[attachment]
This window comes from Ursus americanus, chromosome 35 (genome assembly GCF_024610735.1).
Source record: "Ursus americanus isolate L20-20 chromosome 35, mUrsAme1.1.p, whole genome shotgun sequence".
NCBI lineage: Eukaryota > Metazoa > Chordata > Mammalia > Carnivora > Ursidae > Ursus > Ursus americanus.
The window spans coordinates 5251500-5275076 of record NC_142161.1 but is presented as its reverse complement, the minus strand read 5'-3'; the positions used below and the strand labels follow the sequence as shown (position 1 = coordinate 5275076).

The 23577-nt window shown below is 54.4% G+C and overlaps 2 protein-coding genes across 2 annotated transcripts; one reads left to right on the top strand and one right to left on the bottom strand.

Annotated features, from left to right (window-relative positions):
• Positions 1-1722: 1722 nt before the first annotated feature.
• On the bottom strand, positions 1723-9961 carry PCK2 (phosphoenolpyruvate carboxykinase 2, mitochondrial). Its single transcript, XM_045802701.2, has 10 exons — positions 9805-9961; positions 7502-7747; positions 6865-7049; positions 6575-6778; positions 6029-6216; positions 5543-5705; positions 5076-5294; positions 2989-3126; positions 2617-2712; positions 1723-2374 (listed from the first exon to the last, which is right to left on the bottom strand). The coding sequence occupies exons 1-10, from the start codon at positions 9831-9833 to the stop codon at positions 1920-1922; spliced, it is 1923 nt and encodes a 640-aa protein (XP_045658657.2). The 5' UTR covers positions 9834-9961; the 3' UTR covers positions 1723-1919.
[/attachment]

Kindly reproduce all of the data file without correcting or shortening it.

This window comes from Ursus americanus, chromosome 35 (genome assembly GCF_024610735.1).
Source record: "Ursus americanus isolate L20-20 chromosome 35, mUrsAme1.1.p, whole genome shotgun sequence".
NCBI lineage: Eukaryota > Metazoa > Chordata > Mammalia > Carnivora > Ursidae > Ursus > Ursus americanus.
The window spans coordinates 5251500-5275076 of record NC_142161.1 but is presented as its reverse complement, the minus strand read 5'-3'; the positions used below and the strand labels follow the sequence as shown (position 1 = coordinate 5275076).

The 23577-nt window shown below is 54.4% G+C and overlaps 2 protein-coding genes across 2 annotated transcripts; one reads left to right on the top strand and one right to left on the bottom strand.

Annotated features, from left to right (window-relative positions):
• Positions 1-1722: 1722 nt before the first annotated feature.
• On the bottom strand, positions 1723-9961 carry PCK2 (phosphoenolpyruvate carboxykinase 2, mitochondrial). Its single transcript, XM_045802701.2, has 10 exons — positions 9805-9961; positions 7502-7747; positions 6865-7049; positions 6575-6778; positions 6029-6216; positions 5543-5705; positions 5076-5294; positions 2989-3126; positions 2617-2712; positions 1723-2374 (listed from the first exon to the last, which is right to left on the bottom strand). The coding sequence occupies exons 1-10, from the start codon at positions 9831-9833 to the stop codon at positions 1920-1922; spliced, it is 1923 nt and encodes a 640-aa protein (XP_045658657.2). The 5' UTR covers positions 9834-9961; the 3' UTR covers positions 1723-1919.